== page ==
Sports programs have been an integral part of most high schools in America. They support the academic goals of schools, foster success in life. Moreover, these programs are educational and help produce productive citizenship. Typically costing less than two percent of a school’s overall budget, athletics are likely the best investment of any department of education. Students are the big winners because they learn valuable lessons that last a lifetime, including lessons involving character building, teamwork, self-discipline, and competitive attitudes.
Do you have a son or daughter participating in their school’s athletic program? If so, he or she is probably an above average student in the classroom. It’s a proven fact that participation in high school sports encourages better grades, self esteem, and a higher level of academic achievement. Granted, there have been hundreds of studies demonstrating successes from the student-athlete combination. This article reveals three of those studies.
In 1996, the Carnegie Corporation of New York discovered that students benefited from participating in high school sports. An improvement in grades, confidence, and personal health and welfare were appreciably noted in students involved in sports. In the class room, these students maintained greater discipline and a stronger work ethic in comparison to those who were not student athletes. The study, called “The Role of Sports in Youth Development”, also found that student athletes had higher-than-average social bonds with institutions and individuals.
Another study, this time by the Minnesota State High School League, found that 9 out of 10 students believe role models and leaders come from those participating in sports. A similar number of the almost 5,000 students polled felt that athletics encourages self-discipline. Clearly, such attributes must come from intensive guidance and are a derivity from physical activity training, teamwork, and a stronger desire to excel.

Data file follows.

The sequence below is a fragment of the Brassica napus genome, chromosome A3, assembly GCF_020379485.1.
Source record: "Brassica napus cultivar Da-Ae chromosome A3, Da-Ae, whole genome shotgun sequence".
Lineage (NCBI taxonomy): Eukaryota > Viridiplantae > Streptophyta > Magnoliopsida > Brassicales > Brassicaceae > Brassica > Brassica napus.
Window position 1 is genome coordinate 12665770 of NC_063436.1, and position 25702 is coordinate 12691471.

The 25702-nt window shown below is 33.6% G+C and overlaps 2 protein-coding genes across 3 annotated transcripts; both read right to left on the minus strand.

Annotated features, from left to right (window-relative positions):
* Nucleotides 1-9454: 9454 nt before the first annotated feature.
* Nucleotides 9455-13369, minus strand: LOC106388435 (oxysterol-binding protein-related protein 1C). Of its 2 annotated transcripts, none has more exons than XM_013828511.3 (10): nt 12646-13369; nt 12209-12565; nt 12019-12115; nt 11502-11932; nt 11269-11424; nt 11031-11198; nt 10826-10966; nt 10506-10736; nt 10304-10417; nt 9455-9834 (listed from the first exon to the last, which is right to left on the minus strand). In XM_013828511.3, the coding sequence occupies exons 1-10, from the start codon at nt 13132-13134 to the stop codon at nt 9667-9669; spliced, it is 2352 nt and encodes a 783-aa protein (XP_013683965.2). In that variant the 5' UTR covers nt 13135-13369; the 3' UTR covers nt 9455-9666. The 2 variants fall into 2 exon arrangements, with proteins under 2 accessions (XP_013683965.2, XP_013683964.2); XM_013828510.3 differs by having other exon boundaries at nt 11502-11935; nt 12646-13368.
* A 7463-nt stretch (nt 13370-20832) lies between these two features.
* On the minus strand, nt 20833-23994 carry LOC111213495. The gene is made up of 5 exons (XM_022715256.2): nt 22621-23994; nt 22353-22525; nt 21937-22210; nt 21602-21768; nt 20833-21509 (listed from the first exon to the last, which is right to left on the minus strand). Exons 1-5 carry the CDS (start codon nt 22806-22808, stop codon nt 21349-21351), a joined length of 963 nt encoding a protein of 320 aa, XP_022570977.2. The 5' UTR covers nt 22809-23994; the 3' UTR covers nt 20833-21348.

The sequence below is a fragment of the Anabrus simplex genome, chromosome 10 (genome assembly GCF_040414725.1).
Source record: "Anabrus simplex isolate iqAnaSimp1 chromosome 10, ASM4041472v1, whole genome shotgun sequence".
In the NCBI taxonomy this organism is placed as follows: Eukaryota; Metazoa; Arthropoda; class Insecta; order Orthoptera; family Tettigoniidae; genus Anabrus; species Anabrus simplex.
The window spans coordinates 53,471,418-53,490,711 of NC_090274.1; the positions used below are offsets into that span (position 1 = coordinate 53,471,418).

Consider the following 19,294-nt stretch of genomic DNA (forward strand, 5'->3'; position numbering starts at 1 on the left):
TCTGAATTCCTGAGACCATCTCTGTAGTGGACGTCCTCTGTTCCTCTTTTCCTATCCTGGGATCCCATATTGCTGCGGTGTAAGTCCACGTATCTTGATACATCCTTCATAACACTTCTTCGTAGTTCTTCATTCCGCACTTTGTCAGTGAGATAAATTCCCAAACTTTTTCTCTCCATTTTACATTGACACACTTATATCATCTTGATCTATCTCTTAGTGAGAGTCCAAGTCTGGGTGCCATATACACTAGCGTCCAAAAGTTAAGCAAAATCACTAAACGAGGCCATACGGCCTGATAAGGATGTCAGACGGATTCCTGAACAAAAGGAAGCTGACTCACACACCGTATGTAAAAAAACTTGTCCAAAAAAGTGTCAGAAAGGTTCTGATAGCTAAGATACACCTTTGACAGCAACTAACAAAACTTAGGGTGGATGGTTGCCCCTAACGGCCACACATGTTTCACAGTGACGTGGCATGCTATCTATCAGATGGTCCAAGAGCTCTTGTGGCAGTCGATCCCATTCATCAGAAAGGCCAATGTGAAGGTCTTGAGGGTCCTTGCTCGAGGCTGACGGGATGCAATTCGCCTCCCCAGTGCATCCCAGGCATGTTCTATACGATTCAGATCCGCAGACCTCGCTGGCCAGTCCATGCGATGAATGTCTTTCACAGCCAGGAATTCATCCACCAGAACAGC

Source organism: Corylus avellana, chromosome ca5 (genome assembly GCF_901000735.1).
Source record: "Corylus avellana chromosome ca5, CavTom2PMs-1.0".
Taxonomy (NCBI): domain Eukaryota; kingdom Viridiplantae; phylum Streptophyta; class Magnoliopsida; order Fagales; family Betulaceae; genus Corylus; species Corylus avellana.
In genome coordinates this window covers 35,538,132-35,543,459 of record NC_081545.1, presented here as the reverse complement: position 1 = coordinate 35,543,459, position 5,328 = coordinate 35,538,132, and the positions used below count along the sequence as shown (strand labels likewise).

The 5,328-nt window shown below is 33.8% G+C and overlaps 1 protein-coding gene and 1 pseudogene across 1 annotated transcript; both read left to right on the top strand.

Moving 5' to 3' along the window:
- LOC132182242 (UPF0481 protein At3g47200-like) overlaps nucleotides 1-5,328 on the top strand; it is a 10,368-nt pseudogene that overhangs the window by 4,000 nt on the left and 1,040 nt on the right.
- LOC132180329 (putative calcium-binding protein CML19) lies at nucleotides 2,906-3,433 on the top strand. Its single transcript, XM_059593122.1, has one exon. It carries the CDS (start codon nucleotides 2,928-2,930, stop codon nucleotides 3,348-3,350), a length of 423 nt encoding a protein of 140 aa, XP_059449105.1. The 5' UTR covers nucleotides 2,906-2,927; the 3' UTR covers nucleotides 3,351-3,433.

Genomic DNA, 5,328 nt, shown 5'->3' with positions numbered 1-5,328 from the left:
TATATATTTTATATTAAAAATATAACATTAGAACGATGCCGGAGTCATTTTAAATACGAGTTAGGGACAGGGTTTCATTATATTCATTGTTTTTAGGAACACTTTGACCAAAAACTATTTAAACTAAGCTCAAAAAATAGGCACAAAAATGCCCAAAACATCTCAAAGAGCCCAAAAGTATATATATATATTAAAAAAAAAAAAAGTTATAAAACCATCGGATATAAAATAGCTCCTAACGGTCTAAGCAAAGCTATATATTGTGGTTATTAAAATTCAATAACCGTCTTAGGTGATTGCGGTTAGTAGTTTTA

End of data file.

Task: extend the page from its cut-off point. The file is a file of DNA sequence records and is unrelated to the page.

In 1991, the Hardiness Research (Casper, Wyoming) uncovered several interesting facts. Namely, male student athletes excel in school, don’t drop out, and have greater opportunities for graduating college. In fact, they are 100 percent more likely to see such results when compared to their non-athletic peers. Girls who participate in sports are three times as likely to achieve the same. The study, undertaken by Skip Dane, also showed that 92 percent don’t use drugs, have a higher degree of self-assuredness, take more difficult or honors classes, make better grades, are aware of college acceptance financial aid, and are more focused on life goals.
Got your attention? Ready to get out that set of gloves and play catch with your teen-ager? Great! Before you go, I’ll leave you with a few more encouraging facts. A professor at the University of Colorado produced probably one of the most widespread studies when he polled more than 20,000 students in 1999. He found that students who participate in an extra-curricular activity have “significantly higher” GPA than those who do not.
Perhaps it has always been obvious to you that high-school sports programs seem to produce leaders both on the field and off. You may have even noticed how a lot of the successful students at your school are also athletes. Well, now you’re armed with the facts.